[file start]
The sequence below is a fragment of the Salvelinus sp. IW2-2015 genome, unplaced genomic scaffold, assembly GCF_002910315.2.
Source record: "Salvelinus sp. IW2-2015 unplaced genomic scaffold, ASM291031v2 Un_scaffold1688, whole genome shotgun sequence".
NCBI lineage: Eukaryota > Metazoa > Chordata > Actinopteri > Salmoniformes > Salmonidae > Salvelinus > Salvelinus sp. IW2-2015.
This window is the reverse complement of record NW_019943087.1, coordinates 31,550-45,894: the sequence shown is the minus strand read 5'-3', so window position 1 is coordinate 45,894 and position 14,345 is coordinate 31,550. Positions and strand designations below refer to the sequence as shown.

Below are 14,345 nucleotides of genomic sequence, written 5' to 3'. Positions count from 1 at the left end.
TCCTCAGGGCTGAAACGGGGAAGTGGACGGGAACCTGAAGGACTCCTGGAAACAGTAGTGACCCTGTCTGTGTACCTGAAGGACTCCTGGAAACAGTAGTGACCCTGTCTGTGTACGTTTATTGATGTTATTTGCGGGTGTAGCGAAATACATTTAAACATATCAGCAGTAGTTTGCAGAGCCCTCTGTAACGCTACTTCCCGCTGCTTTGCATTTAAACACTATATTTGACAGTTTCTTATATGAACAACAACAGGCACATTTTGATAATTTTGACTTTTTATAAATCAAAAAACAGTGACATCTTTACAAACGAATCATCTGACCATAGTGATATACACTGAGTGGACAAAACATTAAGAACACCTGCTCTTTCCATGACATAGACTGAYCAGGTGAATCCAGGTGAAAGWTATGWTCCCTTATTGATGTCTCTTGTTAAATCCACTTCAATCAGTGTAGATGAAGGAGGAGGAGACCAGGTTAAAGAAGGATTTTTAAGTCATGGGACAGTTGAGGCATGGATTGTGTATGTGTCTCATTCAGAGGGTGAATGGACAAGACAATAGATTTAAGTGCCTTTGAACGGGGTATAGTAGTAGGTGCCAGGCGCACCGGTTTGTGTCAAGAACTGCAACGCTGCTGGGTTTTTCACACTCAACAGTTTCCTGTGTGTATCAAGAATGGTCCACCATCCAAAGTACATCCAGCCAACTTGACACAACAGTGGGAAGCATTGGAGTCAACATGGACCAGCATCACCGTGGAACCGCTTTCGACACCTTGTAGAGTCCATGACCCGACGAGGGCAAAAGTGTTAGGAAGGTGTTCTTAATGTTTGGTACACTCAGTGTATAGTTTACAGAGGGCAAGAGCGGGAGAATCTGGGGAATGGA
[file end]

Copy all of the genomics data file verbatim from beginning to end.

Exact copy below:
The sequence below is a fragment of the Salvelinus sp. IW2-2015 genome, unplaced genomic scaffold, assembly GCF_002910315.2.
Source record: "Salvelinus sp. IW2-2015 unplaced genomic scaffold, ASM291031v2 Un_scaffold1688, whole genome shotgun sequence".
NCBI lineage: Eukaryota > Metazoa > Chordata > Actinopteri > Salmoniformes > Salmonidae > Salvelinus > Salvelinus sp. IW2-2015.
This window is the reverse complement of record NW_019943087.1, coordinates 31,550-45,894: the sequence shown is the minus strand read 5'-3', so window position 1 is coordinate 45,894 and position 14,345 is coordinate 31,550. Positions and strand designations below refer to the sequence as shown.

Below are 14,345 nucleotides of genomic sequence, written 5' to 3'. Positions count from 1 at the left end.
TCCTCAGGGCTGAAACGGGGAAGTGGACGGGAACCTGAAGGACTCCTGGAAACAGTAGTGACCCTGTCTGTGTACCTGAAGGACTCCTGGAAACAGTAGTGACCCTGTCTGTGTACGTTTATTGATGTTATTTGCGGGTGTAGCGAAATACATTTAAACATATCAGCAGTAGTTTGCAGAGCCCTCTGTAACGCTACTTCCCGCTGCTTTGCATTTAAACACTATATTTGACAGTTTCTTATATGAACAACAACAGGCACATTTTGATAATTTTGACTTTTTATAAATCAAAAAACAGTGACATCTTTACAAACGAATCATCTGACCATAGTGATATACACTGAGTGGACAAAACATTAAGAACACCTGCTCTTTCCATGACATAGACTGAYCAGGTGAATCCAGGTGAAAGWTATGWTCCCTTATTGATGTCTCTTGTTAAATCCACTTCAATCAGTGTAGATGAAGGAGGAGGAGACCAGGTTAAAGAAGGATTTTTAAGTCATGGGACAGTTGAGGCATGGATTGTGTATGTGTCTCATTCAGAGGGTGAATGGACAAGACAATAGATTTAAGTGCCTTTGAACGGGGTATAGTAGTAGGTGCCAGGCGCACCGGTTTGTGTCAAGAACTGCAACGCTGCTGGGTTTTTCACACTCAACAGTTTCCTGTGTGTATCAAGAATGGTCCACCATCCAAAGTACATCCAGCCAACTTGACACAACAGTGGGAAGCATTGGAGTCAACATGGACCAGCATCACCGTGGAACCGCTTTCGACACCTTGTAGAGTCCATGACCCGACGAGGGCAAAAGTGTTAGGAAGGTGTTCTTAATGTTTGGTACACTCAGTGTATAGTTTACAGAGGGCAAGAGCGGGAGAATCTGGGGAATGGA